Scrap Metal Regulations to be Tabled in the House Today


The Trade (Scrap Metal) Regulations 2007, which will monitor and regulate the country’s scrap metal trade, will be tabled in the House of Representatives today(Nov. 6).
This was disclosed by Industry, Investment and Commerce Minister, Karl Samuda this morning (Nov. 5), at a meeting with stakeholders at the offices of Jamaica Trade and Invest on Trafalgar Road in Kingston.
He said that the provisions under the Regulations will include, among other things, fines and penalties for breaches; the licensing of legitimate traders; and the introduction of inspectors to monitor the transporting of scrap metal.
The Industry Minister noted that while there are legitimate players in the industry, it has become necessary for the government to introduce guidelines, as several businesses have reported million-dollar losses as a result of the theft of valuable metals such telecommunication bridges, manhole covers, railway lines, power lines and conveyors systems.
“The purpose of all of this is to ensure that only legitimate people get an opportunity to export scrap metal out of the country and that scrap metal is clearly identified as scrap, and not as any item that has been taken from the valuable infrastructure of our country such as bridges, equipment, rolling stock and signs,” Mr. Samuda stated.
He noted that the scrap metal trade creates employment for many persons. “There is nothing for instance wrong with someone salvaging scrap metal from our dump heaps and selling them and making a livelihood, however it has to be within a framework of honest trading. It cannot be allowed to exist as it now exists, and hence the need to take very decisive actions,” he pointed out.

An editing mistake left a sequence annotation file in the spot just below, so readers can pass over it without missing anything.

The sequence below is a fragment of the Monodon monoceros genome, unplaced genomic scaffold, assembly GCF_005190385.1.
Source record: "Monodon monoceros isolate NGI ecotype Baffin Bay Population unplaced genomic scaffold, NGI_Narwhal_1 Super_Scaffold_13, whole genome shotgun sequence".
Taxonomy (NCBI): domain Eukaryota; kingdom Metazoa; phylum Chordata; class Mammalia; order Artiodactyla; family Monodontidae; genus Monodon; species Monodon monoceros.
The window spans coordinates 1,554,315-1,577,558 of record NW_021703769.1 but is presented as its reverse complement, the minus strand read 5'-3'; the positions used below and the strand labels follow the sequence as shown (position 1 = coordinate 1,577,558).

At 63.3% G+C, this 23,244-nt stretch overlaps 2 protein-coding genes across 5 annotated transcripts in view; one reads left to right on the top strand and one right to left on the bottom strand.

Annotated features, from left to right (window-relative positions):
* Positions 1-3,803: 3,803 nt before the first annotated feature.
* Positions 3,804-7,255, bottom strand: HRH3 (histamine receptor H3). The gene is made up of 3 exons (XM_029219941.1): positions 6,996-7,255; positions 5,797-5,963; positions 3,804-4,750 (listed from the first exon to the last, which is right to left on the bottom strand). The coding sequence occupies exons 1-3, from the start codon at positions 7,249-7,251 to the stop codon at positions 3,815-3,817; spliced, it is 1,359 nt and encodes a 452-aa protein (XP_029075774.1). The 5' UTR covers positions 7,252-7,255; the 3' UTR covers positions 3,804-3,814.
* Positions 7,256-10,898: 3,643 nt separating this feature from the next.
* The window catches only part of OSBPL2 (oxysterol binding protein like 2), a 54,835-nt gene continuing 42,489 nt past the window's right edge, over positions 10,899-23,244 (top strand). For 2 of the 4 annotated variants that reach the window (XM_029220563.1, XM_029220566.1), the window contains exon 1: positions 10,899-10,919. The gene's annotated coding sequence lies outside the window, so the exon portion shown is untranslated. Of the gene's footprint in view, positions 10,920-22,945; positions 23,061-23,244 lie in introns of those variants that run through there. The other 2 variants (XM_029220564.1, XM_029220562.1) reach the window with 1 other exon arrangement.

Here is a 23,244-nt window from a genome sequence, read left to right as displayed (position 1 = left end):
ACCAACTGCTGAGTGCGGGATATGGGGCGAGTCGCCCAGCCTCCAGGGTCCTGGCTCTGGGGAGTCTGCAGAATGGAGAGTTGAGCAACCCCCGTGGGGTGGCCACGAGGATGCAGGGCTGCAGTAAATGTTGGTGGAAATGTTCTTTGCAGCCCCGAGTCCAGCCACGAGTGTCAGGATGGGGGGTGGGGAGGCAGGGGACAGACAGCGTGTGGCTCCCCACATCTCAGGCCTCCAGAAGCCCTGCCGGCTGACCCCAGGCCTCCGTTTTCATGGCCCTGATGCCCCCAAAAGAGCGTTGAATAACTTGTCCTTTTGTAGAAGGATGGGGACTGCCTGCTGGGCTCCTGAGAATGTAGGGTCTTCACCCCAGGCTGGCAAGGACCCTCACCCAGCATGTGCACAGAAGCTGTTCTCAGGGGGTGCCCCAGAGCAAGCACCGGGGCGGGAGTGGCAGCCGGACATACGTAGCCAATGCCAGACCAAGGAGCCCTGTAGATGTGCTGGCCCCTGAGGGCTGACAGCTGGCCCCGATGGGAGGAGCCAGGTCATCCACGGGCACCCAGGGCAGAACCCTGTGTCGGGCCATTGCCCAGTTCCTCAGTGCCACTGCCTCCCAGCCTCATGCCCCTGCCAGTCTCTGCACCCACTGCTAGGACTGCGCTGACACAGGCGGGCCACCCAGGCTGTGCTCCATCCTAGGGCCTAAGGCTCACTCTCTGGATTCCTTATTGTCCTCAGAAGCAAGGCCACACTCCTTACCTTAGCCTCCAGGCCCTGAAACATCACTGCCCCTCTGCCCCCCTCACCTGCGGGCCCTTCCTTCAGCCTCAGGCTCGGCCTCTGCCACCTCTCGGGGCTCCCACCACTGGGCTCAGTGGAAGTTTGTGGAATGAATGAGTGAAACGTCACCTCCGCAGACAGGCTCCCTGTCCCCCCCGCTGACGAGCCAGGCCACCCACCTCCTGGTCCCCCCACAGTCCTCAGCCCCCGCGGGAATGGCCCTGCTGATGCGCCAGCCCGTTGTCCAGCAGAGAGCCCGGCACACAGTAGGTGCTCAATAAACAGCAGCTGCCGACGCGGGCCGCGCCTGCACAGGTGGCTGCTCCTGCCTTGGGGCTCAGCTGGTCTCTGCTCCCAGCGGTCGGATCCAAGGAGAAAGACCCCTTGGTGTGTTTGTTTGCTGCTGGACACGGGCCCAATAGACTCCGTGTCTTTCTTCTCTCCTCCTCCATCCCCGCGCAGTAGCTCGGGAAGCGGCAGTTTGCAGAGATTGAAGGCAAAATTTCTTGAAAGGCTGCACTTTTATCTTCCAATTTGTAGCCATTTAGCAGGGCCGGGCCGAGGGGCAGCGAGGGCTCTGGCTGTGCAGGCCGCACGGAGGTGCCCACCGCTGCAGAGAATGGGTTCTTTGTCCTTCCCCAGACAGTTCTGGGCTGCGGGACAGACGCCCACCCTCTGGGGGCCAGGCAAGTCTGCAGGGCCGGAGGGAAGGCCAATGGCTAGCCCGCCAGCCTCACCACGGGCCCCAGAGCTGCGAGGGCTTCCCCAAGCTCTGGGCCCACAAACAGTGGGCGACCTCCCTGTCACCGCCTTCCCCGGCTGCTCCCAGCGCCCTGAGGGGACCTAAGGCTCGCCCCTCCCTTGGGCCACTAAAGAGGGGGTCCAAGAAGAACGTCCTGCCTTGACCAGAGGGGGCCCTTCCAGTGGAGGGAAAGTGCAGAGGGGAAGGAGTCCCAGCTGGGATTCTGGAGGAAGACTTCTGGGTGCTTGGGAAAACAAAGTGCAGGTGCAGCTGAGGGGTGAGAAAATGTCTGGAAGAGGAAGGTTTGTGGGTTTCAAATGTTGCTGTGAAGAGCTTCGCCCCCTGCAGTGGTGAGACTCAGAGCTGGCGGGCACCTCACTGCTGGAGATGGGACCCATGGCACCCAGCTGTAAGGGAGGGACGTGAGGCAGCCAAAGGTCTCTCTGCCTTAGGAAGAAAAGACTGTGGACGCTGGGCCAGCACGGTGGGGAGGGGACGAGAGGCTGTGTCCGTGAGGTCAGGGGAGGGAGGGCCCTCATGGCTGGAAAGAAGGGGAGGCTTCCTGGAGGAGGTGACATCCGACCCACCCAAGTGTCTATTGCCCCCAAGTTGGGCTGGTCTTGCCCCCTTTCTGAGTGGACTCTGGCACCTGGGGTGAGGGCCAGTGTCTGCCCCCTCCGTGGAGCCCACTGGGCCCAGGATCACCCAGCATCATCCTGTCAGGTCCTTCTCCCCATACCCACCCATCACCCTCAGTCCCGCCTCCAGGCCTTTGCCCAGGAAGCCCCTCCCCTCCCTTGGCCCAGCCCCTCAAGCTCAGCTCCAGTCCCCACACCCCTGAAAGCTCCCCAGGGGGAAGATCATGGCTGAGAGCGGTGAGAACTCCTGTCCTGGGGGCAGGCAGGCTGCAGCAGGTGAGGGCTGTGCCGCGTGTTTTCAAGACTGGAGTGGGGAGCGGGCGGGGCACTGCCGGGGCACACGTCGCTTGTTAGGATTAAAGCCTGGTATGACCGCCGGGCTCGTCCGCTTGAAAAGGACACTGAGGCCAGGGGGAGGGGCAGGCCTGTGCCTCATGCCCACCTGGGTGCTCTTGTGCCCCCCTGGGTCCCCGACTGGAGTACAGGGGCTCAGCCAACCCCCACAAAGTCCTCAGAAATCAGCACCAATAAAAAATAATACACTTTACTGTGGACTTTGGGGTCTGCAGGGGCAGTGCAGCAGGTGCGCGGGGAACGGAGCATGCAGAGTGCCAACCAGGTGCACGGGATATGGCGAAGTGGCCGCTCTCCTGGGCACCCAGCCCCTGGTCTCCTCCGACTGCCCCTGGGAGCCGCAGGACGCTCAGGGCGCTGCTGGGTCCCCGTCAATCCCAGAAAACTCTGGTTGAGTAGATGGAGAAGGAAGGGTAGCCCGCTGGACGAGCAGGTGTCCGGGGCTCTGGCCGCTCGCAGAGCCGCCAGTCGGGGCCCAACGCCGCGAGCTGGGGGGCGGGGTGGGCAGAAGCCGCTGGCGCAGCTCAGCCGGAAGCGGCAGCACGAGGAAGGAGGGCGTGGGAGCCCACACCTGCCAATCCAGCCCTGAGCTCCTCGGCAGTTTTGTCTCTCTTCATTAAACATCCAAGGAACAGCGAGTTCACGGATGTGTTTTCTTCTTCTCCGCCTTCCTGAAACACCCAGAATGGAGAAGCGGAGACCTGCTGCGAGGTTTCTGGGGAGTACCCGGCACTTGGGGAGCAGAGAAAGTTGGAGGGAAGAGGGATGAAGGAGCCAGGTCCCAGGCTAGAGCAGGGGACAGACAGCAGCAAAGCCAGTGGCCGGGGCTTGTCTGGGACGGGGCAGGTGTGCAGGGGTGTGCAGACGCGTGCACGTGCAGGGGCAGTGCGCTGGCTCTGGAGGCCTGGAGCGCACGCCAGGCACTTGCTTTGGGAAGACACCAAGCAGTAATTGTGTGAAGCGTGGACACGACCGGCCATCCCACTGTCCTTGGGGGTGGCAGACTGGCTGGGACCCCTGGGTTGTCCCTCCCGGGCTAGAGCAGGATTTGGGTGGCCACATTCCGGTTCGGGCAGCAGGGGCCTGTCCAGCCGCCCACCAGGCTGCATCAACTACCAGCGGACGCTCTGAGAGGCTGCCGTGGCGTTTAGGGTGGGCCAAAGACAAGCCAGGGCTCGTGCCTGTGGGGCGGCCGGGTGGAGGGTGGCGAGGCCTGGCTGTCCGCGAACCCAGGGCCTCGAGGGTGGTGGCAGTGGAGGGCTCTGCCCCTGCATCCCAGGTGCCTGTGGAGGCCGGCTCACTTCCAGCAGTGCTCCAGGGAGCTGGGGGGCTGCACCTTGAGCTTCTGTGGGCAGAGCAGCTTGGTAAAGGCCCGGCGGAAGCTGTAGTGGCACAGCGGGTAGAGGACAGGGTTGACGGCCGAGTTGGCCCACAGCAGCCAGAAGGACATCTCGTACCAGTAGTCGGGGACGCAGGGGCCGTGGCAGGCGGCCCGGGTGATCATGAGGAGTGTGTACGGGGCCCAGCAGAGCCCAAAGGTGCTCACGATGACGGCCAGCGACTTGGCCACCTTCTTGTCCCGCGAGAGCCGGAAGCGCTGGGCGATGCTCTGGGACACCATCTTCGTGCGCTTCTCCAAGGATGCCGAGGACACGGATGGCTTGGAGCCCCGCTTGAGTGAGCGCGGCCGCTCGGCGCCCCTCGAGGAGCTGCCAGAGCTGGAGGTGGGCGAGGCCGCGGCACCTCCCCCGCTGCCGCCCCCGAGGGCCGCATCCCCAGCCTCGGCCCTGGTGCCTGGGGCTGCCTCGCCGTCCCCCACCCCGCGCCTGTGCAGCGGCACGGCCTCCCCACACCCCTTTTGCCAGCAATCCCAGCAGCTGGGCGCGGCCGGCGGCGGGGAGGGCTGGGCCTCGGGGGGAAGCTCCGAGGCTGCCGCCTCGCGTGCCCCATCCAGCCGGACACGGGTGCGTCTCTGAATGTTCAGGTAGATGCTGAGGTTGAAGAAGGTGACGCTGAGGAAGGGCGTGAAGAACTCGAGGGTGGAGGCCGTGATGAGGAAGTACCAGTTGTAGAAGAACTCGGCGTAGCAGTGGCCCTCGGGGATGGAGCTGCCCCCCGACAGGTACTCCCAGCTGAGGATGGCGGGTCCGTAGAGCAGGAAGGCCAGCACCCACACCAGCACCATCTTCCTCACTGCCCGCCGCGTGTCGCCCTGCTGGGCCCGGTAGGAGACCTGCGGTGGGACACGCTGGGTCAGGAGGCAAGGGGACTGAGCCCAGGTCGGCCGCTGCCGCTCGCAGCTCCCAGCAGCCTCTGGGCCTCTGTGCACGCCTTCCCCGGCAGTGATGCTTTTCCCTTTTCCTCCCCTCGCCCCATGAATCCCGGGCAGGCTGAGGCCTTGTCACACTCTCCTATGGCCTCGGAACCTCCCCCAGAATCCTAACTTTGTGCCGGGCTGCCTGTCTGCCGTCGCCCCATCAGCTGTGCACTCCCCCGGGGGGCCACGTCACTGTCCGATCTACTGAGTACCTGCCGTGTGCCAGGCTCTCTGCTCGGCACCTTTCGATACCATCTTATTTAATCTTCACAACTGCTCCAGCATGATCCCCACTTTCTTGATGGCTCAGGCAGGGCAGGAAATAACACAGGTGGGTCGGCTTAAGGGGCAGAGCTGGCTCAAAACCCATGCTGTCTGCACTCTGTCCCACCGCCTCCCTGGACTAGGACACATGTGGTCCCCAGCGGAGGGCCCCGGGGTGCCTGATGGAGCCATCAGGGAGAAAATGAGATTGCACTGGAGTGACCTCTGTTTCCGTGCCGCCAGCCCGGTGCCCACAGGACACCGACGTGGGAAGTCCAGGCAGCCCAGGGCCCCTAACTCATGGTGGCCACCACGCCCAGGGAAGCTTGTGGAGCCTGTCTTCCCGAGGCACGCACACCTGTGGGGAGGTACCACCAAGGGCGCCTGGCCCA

The Minister expressed confidence that through collaboration with the stakeholders in the industry, the guidelines that will be introduced shortly will not only curb the theft of valuable scrap metals, but should result in economic growth for the country. He further called on key stakeholders to play their part by carrying out their jobs “fearlessly and honestly” to put an end to the theft of valuable metals.
“The Customs Department, the National Security Ministry, the Industry Investment and Commerce Ministry through the Trade Board, and all of us engaged in this exercise, should do our part to ensure that we bring it to an end,” he stated.
Within the last two weeks there have been reports of unprecedented levels of metal theft from several companies including the National Water Commission, the Jamaica Public Service Company, National Works Agency and Cable and Wireless Jamaica Limited.
In a bid to curb the theft, the government placed a ban on the export of all scrap metal until an assessment of the trade is done.
The Jamaica Exporters Association have reported that scrap metal exports moved from US$13.3 million in 2005 to US$99.58 million in 2006, registering an increase of more than 600 per cent in one year.

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